On the employer’s side, recruiters are demanding a lot more from potential employees. Ian argues that different skill sets are sought after now, and the pool of applicants is a lot larger than it was in the past. Ambition, creativity and spark are highly valued, not exam performance. Both employers and students are adapting to this new way of thinking.

“The degree you get doesn’t matter as much anymore. It’s complete fallacy. It all comes back to how you tell your story and how you can articulate who you are. Partnerships like ours with Rise are giving students the chance to do this.”

Ian argues that these early pathways are the only true way to see what people are like, as decisions of someone’s character take longer than a job interview allows.

There are multiple issues within the job world and academia, and we are only just starting to catch up with them and truly adjust to what is going on around us. Fingers crossed we can keep up.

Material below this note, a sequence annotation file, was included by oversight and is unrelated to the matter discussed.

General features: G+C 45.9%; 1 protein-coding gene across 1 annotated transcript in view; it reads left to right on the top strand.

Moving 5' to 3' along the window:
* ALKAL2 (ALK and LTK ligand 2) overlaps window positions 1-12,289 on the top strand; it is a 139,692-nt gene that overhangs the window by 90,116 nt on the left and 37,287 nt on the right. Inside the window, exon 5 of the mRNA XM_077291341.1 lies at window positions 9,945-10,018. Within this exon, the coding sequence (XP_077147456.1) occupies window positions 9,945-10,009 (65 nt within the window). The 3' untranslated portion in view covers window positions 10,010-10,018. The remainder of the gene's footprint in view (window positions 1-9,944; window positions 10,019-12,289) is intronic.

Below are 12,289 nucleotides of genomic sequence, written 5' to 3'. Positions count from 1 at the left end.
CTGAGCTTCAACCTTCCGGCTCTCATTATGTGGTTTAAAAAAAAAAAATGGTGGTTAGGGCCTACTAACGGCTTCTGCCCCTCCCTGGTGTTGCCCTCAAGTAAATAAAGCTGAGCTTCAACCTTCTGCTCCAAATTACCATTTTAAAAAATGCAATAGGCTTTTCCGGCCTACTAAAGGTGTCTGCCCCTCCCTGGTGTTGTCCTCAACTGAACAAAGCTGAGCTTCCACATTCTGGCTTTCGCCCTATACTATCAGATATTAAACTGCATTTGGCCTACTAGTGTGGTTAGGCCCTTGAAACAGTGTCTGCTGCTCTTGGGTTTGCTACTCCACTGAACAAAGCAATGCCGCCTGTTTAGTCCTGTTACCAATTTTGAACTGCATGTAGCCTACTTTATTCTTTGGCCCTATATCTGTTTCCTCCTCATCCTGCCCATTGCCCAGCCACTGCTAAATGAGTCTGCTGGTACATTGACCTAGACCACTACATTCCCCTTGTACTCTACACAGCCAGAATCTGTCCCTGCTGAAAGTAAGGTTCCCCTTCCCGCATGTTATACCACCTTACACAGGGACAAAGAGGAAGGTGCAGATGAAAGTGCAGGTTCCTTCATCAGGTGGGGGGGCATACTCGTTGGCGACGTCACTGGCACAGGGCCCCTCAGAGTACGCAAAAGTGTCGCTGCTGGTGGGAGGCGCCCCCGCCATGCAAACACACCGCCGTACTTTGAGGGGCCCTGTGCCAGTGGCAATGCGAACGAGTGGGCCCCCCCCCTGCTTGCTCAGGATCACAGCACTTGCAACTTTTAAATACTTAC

Let’s Sum Up

Finding and creating worthwhile partnerships are worthwhile.

Gaining career-long support from a like-minded company to both achieve your ultimate goals, partnerships demonstrate how the business world is morphing into a supportive family structure, rather than a race to be the best.

Angela summed up this ideology perfectly,

“If we all join together and work collaboratively, we won’t need to reinvent the wheel. Let’s just create these bridges between ourselves and we’ll get a much further reach.”

We don’t need to all fight each other if we work together, utilising each other’s resources and making the best out of what we already have. That’s how to flourish as a network, with everyone smiling at the outcome. Success doesn’t have to be individual, it can cross through students, employers, large and small businesses.

After all, isn’t that what networking is for?

Whilst the influences of AI, machine learning and technology represent a glimpse into the future, the biggest skillsets for tomorrow are centered on the ability to learn and change. 

According to the World Economic Forum (January 2018) and the Future Of Jobs And Skills report, 65% of children today will end up in careers that do not exist yet. 

How does this prepare for the future? Is there a disconnect between education and commerce? How can young people have the skillsets to adapt? 

Our ongoing look at the world of recruitment today, Angela Piromalli, MD of Rise, spent some time with Mrs. Angharad Holloway, head of Talbot Heath School. We discussed where the issues lie and where the answers can be found.   

 Being One Step Ahead, In Business Tomorrow